I digress. I recently took a defensive driving course and a woman in the class asked why using a cell phone was dangerous and talking to a passenger was not. I was sure they were different but didn't know of any proven theories and/or reasons. So, I did some research and I thought others would be interested in what I found out.

Fact: about 80% of accidents and 65% of close calls happen because the driver is distracted for about 3 seconds. So, the broader question is, what takes your attention away from the road for more than 3 seconds?

Doing things like playing with the radio, changing the destination on your GPS, searching for something in the car, putting on make-up or brushing your hair, changing the climate control settings and adjusting mirrors are all such distractions. Some more talked about distractions are texting and cell phone use.

Studies have shown that texting while driving it actually worse than driving drunk. A driver's reaction time is about four times slower while texting. In terms of stopping distance, a person needs to allow about 4 extra feet to brake while drunk, thirty-six extra feet when reading a text/email and seventy extra feet for writing an email/text. There is an alarming number of accidents that have been associated with texting while driving especially among young people (however that's because young people are more likely to text while driving not that older people are better at texting while driving).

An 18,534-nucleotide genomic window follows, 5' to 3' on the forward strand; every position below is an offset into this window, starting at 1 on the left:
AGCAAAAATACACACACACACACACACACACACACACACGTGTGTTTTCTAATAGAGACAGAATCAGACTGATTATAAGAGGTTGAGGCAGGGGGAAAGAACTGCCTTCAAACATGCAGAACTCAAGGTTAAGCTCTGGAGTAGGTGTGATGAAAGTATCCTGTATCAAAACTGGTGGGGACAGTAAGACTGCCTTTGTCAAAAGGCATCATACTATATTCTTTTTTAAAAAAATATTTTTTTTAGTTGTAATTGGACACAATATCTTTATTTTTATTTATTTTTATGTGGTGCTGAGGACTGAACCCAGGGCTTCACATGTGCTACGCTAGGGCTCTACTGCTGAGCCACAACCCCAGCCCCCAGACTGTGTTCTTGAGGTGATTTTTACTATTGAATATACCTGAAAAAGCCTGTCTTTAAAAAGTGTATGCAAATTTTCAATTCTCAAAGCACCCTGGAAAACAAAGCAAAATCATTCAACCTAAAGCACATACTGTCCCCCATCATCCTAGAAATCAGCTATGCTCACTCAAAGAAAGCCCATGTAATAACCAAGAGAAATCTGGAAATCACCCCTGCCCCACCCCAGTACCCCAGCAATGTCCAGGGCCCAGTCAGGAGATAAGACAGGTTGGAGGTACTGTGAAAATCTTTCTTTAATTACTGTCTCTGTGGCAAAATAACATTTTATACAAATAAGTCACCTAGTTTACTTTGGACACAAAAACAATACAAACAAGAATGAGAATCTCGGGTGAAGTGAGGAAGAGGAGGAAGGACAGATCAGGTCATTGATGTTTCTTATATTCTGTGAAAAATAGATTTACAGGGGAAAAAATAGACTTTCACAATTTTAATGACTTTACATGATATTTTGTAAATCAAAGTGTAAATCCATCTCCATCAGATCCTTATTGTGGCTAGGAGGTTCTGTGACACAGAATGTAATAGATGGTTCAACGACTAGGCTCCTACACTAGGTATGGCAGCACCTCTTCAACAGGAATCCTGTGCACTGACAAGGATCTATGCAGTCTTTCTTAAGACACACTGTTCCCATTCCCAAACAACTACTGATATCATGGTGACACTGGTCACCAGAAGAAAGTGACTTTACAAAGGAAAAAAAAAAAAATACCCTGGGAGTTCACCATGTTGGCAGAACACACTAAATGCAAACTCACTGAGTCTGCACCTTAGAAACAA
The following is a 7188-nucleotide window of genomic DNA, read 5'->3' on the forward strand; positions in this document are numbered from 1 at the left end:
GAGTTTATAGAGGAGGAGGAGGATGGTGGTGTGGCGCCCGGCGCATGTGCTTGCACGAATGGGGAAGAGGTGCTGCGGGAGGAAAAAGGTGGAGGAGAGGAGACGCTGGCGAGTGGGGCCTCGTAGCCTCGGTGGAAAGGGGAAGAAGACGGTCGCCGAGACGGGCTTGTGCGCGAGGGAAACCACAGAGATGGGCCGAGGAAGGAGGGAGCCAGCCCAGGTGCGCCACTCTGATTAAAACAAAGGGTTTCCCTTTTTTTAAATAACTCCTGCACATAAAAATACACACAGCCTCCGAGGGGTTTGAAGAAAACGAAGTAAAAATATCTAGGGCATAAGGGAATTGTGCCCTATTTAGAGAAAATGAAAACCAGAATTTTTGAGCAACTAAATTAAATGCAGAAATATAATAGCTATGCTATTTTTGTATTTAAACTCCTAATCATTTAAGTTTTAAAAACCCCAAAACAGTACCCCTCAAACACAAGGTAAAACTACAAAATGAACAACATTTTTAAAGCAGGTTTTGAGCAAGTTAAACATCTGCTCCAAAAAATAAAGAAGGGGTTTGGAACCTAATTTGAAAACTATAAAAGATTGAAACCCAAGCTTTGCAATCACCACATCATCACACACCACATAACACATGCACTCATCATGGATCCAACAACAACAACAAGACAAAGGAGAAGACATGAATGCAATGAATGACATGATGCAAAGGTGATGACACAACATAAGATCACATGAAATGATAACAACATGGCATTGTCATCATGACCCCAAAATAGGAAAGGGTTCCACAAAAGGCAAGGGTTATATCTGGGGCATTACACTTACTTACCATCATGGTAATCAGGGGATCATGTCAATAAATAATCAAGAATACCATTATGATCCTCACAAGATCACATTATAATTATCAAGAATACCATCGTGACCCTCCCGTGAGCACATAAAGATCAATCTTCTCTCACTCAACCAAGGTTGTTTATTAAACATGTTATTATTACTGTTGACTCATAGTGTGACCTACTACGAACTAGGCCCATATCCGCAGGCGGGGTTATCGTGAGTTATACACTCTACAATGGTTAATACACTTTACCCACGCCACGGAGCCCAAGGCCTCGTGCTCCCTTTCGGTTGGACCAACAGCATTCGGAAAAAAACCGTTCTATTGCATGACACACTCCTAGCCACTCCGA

Cell phone use is another big distraction for drivers. Astonishingly, for every ten people with a cell phone, eight will admit to using them while driving on a semi-regular basis. This is despite the statistics that show one third of accidents in the United States are caused by cell phone use; that's about the same chance of an accident as if you are legally drunk.

And don't be fooled: there is little or no difference between holding a cell phone while driving and using a hands-free device. This shows that it is not having a hand off the wheel that is distracting but the conversation itself. In fact, some studies have shown that while on a cell phone, you are paying about 75-80% of your attention to the conversation and the rest on the road... a little scary don't you think?

Anyway, the only notable difference I found was that, hands-free devices are legal to use in many states while driving and using a cell phone is not. So, if what you are concerned about is not getting a ticket, hands-free is the way to go.